With at times over an hour wait and generally quick to run out of tickets to give people, PS4-exclusive The Tomorrow Children was one of the most attractive games at Sony’s TGS booth. I played it and, right after, talked to creator Dylan Cuthbert, who also happens to be the founder of studio Q-Games and creator of the Pixel Junk series.
Gameplay is all-online in The Tomorrow Children, but asynchronous and cooperative. Players hop in with the ultimate goal of building and maintaining towns, defending them from monsters and making them generally more glorious. Over time, according to the dev, they’ll start to notice something awry and begin to find out more about the labor-focused society (an obvious reference to the early Soviet Union).
Comparisons will be made to Sim City, Minecraft, and a few different MMOs, but I don’t quite find such genre clumpings to tell the whole story with The Tomorrow Children. Even though it’s online and multiplayer the nature of it is fairly relaxed, allowing players to go at their own pace. Want to collect resources for your town? You can. Want to fight off monsters? Do that instead. Just wondering around looking at the unique aesthetics? That’s fine too, and it’s one of the things that the developer likes most about the game.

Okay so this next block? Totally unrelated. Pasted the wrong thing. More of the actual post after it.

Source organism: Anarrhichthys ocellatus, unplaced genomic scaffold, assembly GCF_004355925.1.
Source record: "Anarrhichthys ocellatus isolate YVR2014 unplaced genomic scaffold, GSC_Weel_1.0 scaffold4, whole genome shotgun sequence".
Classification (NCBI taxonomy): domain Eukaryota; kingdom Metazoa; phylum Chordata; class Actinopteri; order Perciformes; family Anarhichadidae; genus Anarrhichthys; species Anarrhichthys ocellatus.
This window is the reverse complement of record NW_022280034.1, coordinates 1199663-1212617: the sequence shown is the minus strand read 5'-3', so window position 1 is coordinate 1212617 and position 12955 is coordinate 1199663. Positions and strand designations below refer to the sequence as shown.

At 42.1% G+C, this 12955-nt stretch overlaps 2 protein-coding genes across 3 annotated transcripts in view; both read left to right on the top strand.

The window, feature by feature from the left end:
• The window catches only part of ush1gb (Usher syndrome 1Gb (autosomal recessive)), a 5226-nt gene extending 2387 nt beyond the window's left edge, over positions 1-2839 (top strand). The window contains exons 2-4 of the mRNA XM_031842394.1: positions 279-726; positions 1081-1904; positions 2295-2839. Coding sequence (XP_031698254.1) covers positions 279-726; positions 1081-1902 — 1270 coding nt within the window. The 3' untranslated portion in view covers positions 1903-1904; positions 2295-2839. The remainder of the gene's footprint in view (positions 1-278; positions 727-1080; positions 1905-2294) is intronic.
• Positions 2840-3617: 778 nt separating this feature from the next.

He said as much to me in an anecdote about playing shooters with friends online. If you’re not good right away, you’re on the chopping block for your team. If you do certain things differently, people will impatiently push you to go at their pace instead of your own.
Furthermore, The Tomorrow Children isn’t simply about just one of those aspects from which it draws comparisons. It has those are part of a larger whole, but none are the point, individually.